Challenges of implementing PAT

Several unique challenges face the analysts and process/scale-up engineers implementing PAT in a bioproduction environment:

  • Matrix complexity
  • Analyte concentration (relatively low)
  • Technological limitations/selectivity
  • Fluidic movement
  • Maintaining sterility
  • Fouling of probes/sampling devices
  • Obtaining cell-free samples.

Online measurements are already recorded in the modern bioproduction facility, either via external monitoring (off gas/environmental), off/at-line sample analyses (extracting and taking the sample to the lab) or, more recently, via in-bioreactor mobile sensing devices.5 These measurements provide analysts and engineers with a near real-time update on the environment within the bioreactor, cell and media behaviour/state, and the titre and attributes of the drug substance. For biologic drug products, which are larger and more complex than their small molecule counterparts, more informative technologies than simple spectroscopic (eg, Raman) and biochemical tests (eg, ELISA) are required.

Analytical testing of in-process samples from bioreactors and purified drug substance is performed off-line in QC laboratories using several individual, single-quality, attribute-focused methods that require significant sample transport, processing, analysis and data interpretation. These methods typically require multiple analyses to be performed in parallel, and are often dependent upon comparison to a reference sample, using pattern matching rather than providing the type of in-depth structural characterisation that can be obtained via LC-MS approaches. Furthermore, post-translational modification (PTM) induction is also possible within the chain of custody, from sample collection to final analysis. The requirement for analytical testing and associated sample purification steps delays data turnaround and the ability to process data from many bioreactors in parallel, which is often the case during process development experimental designs.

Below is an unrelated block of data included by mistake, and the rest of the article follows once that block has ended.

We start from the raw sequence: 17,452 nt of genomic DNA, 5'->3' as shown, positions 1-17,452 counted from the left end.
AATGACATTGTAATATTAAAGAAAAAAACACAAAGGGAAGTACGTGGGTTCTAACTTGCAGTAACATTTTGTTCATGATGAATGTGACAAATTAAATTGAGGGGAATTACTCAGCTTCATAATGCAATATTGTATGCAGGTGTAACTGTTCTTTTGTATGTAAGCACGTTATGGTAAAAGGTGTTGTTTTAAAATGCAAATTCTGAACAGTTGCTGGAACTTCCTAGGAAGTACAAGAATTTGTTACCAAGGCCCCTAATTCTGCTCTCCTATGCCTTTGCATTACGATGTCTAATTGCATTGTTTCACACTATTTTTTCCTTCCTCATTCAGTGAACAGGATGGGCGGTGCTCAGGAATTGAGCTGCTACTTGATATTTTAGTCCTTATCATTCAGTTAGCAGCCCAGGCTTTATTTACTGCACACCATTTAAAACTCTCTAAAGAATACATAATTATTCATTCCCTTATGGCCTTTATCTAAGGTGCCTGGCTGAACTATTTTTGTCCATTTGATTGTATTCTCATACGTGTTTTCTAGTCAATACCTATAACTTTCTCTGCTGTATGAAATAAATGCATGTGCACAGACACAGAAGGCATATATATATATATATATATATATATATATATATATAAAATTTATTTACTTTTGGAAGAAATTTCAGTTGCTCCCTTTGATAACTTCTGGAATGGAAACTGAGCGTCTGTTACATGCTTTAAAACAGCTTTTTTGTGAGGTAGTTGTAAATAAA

The ongoing transition in bioproduction from steel bioreactors to single-use bioprocessing technologies and the move from batch to continuous manufacturing are compounding existing analytical challenges. This (potentially) adds another dimension to PAT, involving risk assessment and mitigation in the study, understanding and control of potential extractable and leachable impurities.6

An overview of a multi-attribute analytical platform

Figure 1: Bring the lab to the sample: an overview of a multi-attribute analytical platform

Opportunities and potential solutions

The solution may lie, perhaps unexpectedly, in the perceptually complex world of UHPLC and high-resolution accurate-mass (HRAM) spectroscopy. Online UHPLC-HRAM permits the analysis of multiple CQAs on a single analytical platform. Coupling such a system with online aseptic sampling, incorporated fluidics and integrated informatics allows the lab to be brought to the sample, rather than the sample to the lab, greatly reducing the turnaround time for actionable knowledge and an ultimately higher quality, more cost-effective bioproduction strategy. This type of platform can perform analytical workflows such as intact protein analysis (titre, aggregates, charge variants, intact mass – either denatured or native), middle-up/down analyses, peptide mapping (post-translational modifications and sequence verification), released glycan analysis and/or glycopeptide analysis.7